Pectol arrived on a Delta flight from Los Angeles at around 5:20 p.m.
“When he arrived, he attempted to deceive our police detectives into believing that he was going to make the proper accommodations at a local hotel for the duration of his quarantine period,” said Patrol Services Bureau Assistant Chief Mark Begley in a news release.
“But when the detectives followed up on the matter, it was determined that he did not make proper accommodations and was attempting to avoid the Governor’s requirement.”
Pectol was arrested at about 8 p.m., received a medical clearance at Wilcox Hospital, and was taken to the police detention center where he was being held on $1,000 bail.
Kauai police have made 48 arrests for reported violations of the 14-day quarantine. Violators are subject to a maximum $5,000 in fines and/or up to one year in jail.
Maui County, credit unions launch small business relief fund
A $3 million recovery and relief fund for Maui small businesses has been launched by the county in partnership with federal credit unions, Mayor Michael Victorino announced yesterday.
The funding comes from the federal CARES Act and aims to help small businesses recover from the economic fallout of COVID-19.
Applications will be accepted beginning on Aug. 3 at six federal credits: Maui County FCU, Maui FCU, Valley Isle Community FCU, Kahului FCU, Wailuku FCU and Maui Teachers FCU.
Maui businesses can seek the funds as reimbursement for expenses such as rent or lease payments, utility payments and COVID-related safey measures. The maximum award is $7,500.
More information on the fund is available on the Maui County website.
Chamber of Commerce Hawaii creates hiring site
Workers seeking job opportunities can check out the Chamber of Commerce Hawaii's new hiring site, Hawaii Is Hiring.
The website was created to connect unemployed Hawaii residents, recent graduates and those seeking a career change with career resources.
As of yesterday, more than 16,000 jobs were available, including for retail salespersons, network and systems administrators and security guards.
Because of COVID-19, about 100,000 Hawaii residents are looking for work and as unemployment benefits end, the need will grow, said Sherry Menor-McNamara, chamber president and CEO.
Job seekers can register on the Hawaii Is Hiring website for an Aug. 12 virtual job fair. Work opportunities are matched with the job seeker's career interests, skills and experience.
Kauai mayor: returning residents account for recent COVID-19 cases
All of Kauai County's recent coronavirus cases were linked to residents who traveled to the mainland, said Mayor Derek Kawakami yesterday.
"On return, even though they did not feel sick, they unknowingly carried the infection to others in their households. Because they followed the traveler quarantine and stayed home, they only exposed those in their households," the mayor said.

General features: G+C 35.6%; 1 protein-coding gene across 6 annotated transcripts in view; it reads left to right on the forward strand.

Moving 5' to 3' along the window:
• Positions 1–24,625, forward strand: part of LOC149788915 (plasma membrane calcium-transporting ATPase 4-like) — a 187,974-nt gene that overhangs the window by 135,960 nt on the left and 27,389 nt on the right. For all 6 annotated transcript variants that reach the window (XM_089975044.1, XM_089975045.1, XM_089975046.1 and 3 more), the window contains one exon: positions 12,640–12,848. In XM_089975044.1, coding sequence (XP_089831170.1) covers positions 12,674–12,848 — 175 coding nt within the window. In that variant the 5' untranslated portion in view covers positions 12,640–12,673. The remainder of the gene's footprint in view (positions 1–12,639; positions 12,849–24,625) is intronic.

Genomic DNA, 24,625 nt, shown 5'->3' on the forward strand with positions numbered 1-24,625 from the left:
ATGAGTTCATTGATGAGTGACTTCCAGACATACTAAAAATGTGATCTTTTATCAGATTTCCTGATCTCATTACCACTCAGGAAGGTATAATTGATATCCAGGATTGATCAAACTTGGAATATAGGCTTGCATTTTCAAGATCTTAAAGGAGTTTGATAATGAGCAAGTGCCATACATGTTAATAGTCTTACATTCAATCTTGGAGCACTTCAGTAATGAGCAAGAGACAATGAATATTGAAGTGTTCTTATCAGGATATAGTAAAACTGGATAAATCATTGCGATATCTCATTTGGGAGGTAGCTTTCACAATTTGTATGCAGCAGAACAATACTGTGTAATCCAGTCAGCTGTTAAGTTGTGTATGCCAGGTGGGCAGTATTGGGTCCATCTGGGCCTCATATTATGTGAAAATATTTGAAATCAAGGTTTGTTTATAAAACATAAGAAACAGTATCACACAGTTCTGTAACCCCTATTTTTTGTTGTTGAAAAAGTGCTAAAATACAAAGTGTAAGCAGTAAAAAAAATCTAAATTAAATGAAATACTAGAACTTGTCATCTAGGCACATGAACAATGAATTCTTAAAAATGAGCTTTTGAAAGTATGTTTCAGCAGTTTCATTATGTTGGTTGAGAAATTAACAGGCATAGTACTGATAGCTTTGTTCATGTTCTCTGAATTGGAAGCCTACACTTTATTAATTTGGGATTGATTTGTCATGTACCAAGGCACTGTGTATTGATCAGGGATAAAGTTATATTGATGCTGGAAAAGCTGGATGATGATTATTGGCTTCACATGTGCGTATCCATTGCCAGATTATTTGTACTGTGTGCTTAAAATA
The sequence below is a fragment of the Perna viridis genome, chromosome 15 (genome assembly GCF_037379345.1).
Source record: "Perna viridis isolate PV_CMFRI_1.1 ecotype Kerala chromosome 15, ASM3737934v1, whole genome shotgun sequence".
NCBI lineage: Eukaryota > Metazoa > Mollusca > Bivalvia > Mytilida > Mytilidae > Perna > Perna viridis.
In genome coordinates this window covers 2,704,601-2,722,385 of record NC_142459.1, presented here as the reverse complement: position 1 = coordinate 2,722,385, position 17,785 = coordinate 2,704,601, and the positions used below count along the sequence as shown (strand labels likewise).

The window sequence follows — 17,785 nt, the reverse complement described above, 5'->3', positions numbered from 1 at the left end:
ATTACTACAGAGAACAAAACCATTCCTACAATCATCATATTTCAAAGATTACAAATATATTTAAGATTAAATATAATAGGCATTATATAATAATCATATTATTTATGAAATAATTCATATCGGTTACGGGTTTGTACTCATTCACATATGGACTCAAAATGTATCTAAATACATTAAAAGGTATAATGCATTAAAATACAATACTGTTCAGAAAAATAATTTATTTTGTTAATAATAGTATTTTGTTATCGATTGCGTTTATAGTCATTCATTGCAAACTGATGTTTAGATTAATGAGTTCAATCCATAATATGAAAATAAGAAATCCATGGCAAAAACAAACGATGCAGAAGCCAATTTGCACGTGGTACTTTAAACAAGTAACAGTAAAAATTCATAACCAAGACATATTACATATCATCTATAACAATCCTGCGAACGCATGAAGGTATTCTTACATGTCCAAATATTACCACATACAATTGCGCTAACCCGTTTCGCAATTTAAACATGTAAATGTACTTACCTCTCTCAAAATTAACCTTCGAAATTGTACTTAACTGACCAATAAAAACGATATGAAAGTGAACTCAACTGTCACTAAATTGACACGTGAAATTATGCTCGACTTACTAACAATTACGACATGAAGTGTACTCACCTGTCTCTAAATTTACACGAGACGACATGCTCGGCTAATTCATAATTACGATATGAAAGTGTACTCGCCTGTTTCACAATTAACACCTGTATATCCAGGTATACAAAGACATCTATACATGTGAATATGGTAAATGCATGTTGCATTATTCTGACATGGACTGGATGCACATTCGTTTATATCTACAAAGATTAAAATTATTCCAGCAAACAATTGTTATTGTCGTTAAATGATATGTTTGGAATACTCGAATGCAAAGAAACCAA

Those who became sick were tested and contact investigations were launched to identify those who may have been exposed, he said.
"In outbreaks on our island during the past month, contact tracers managed more than 150 individual contacts," he said. Those testing positive are quarantined. If they become ill, the contact tracers help them get health care and manage their food, water and medicine deliveries.
"That critical work appears to have contained Kaua‘i’s recent cluster of COVID-19, and enabled our community to prevent its spread," the mayor said.
Kauai has about 55 trained contact tracers -- 50 who are Department of Health public health nurses, community health workers and others and another five are volunteer medical reserve corps members.
The mayor said the county's contact tracers exceeds the health experts' recommendation of 30 tracers per 100,000 residents.
Returning residents continue to top arriving visitors
On Tuesday, 2,208 people arrived in Hawaii, including 493 visitors and 890 returning residents.
The rising number of returning residents has concerned Health Director Bruce Anderson, who said some are bringing the virus back with them. Anderson said the health department recommends residents don't travel to the mainland unless it's necessary.
Others arriving on Tuesday included 275 crew members, 155 transiting passengers, 186 military members, 113 people exempt from quarantine and 96 travelers who say they are relocating to Hawaii.
Kalakaua Open Street event cancelled
The city announced it is cancelling the final Kalakaua Open Street event this Sunday due to the possible effects of Hurricane Douglas. Mayor Kirk Caldwell extended the event last month to allow residents to support Waikiki businesses and enjoy the usually tourist-heavy area.
The success of the Sunday Kalakaua event led the city to hold a similar pilot in Chinatown to support area restaurants. The city did not extend the Chinatown event.
This is a developing story. Please check back for upates. Editor's note: We’d like to hear how you’re coping with the latest COVID-19 developments and the state's phased reopening. You can call our talkback line at 808-792-8217. Or e-mail us at email@example.com.